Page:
Well its still the best rail network in the world and according to their annual report it continues to improve. The project in question is problematic and I'm told has been a nightmare for the contactors involved. As a listed company their biggest issue (and probably only issue) is the fact that they have the govt as a shareholder who's investment objectives are in conflict with everybody else.
The Annual report tells a good story ... something that obviously doesn't sell newpapers or provide fuel the serial complainers in this town.
'The question is: would a statutory inquiry by legislators really cure emerging management and credibility problems at the MTR Corp?'
I don’t have a clue.
MTRC is a big headache to Hong Kong. Its mixed ownership between private and government is like a runaway kid in a candy world with a rotten parent looking the other way. If the legislator’s inquiry could have the magic to change MTRC, the headache shouldn’t have developed in the first place.
MTRC needs to return to be the rail transport provider with single ownership – private or government.
The article focuses mainly on two controversial issues – the Octopus scandal and High Speed Rail delay. Whatever be the overall arguments, simply put HICCUPS are unavoidable in anybody's life! The MTR Corporation has grown in size in different directions since its inception and it now has more wings than are necessary to function efficiently as a major local transport provider. Perhaps it already has or it is high time the massive corporation is split into several units with one solely focusing on local transport. There could be another unit to handle the expanding cross border traffic. The property development sector should have a separate unit too. Another subsidiary, perhaps already there, could be for export of its technical know-how which is widely in demand elsewhere in the world. On the fare factor, one ought to bear in mind that it is a publicly listed commercial venture and is answerable to its share-holders who do expect a reasonable return on their investments. That apart, the annual increase in operational cost commensurate with inflation cannot be ignored. In other words, there is bound to be a nominal annual increase in its fare structure. All said and done, there is no doubt, despite the temporary set-backs from which it will come out with flying colors, MTR CORPORATION HONG KONG remains one of the best mass transit systems in the world!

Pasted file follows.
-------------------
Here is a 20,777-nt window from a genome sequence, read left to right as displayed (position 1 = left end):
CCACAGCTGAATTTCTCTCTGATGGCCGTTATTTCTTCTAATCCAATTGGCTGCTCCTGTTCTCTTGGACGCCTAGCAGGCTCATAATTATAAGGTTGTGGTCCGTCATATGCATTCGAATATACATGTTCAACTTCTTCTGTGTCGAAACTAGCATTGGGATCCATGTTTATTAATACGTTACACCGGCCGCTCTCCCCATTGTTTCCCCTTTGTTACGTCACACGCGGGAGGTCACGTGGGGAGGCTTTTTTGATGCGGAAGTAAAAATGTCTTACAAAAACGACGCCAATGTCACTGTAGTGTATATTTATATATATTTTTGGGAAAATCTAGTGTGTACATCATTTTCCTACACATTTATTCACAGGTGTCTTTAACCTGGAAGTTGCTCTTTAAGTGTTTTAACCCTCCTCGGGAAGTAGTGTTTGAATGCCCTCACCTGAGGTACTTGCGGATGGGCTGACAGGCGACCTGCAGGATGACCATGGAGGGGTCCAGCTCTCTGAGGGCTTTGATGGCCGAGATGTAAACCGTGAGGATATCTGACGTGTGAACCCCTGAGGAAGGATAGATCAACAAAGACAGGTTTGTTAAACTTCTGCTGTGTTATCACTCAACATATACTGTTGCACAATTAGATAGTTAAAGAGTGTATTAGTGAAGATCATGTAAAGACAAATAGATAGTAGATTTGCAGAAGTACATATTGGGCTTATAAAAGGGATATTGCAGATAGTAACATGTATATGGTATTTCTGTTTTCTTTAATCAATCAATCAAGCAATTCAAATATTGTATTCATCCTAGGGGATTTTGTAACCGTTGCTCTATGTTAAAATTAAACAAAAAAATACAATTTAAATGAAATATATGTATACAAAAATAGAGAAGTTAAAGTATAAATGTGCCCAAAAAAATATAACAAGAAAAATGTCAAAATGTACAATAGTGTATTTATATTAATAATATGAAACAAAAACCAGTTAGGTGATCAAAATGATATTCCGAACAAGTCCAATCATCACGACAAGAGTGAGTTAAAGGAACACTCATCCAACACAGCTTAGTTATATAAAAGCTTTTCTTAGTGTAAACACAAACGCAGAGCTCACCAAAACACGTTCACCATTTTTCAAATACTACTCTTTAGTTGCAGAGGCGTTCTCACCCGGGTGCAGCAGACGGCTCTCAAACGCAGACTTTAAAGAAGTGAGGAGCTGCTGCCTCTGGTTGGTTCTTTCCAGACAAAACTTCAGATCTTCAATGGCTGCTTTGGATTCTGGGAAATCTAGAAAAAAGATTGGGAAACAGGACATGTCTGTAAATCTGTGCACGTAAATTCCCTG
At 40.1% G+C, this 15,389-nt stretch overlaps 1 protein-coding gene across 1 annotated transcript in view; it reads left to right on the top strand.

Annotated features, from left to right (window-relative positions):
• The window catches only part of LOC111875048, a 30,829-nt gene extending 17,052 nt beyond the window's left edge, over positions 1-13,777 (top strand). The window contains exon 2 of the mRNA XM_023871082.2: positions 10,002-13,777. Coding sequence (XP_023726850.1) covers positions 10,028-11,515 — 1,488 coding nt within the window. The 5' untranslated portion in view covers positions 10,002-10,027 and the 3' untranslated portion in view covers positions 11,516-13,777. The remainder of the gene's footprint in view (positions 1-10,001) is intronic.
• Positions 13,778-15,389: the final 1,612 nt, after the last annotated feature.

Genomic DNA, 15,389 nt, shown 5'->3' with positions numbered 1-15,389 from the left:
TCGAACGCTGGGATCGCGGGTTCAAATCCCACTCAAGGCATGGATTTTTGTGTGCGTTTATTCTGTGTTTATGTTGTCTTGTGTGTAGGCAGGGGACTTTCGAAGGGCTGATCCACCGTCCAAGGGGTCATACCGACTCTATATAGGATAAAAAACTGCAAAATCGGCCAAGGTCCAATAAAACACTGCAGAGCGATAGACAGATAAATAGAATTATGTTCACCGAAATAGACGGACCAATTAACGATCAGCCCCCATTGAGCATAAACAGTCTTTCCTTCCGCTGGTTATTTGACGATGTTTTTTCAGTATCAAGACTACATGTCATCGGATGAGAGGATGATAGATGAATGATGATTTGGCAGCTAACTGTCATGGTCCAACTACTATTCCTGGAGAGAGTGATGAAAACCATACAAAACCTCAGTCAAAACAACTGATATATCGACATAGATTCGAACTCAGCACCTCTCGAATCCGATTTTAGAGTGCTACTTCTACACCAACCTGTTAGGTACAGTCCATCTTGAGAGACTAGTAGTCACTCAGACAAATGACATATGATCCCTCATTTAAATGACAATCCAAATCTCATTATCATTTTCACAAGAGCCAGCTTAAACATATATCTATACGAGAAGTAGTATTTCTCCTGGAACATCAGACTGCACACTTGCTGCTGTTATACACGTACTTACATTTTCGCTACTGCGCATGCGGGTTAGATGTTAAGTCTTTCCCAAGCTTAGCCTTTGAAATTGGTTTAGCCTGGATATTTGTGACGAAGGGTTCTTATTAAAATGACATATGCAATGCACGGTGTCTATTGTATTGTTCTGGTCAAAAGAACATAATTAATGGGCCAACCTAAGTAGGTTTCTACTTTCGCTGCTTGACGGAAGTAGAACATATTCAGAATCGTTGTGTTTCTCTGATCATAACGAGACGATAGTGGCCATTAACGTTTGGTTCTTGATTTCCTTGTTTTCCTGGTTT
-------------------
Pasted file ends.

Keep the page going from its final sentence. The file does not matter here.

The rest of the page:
MTR is neither an unit of HKSAR government, nor a corporation accountable to independent shareholders or stakeholders. The HKSAR government itself is filled with do-little fat-cats and politicians not truly accountable to her citizens. Same goes with education and environment etc.
So what to do? Nothing much: MTR or HKSAR government is not accountable to her people.
Narration of facts already known does not really help to solve the current problems of MTR. As the largest shareholder of MTR and the responsible transport administrator of HK, the SAR Government should be seen to exercise stringent control on (1) any proposed increase of fare charged by MTR by taking into account the profits arising from property developments, (2) the escalating costs of construction of current projects by requiring MTR to be held accountable for the excess costs incurred and (3) the delay of the projects carried on by MTR by imposing penalty on further delay. It is the responsibility of Legco and Exco members to oversee what actions are going to be taken by the Government to address all these issues!
Easy to answer Ip's question...empire building has resulted in the MTR being too big for its own good.
Oddly, we have never heard any public explanation from jay walder, the ceo of MTR. Rather surprising and makes one wonder if there is more than what press has been describing.
And I must say the press has done a job sub-par in describing who is liable and what are the financial implications.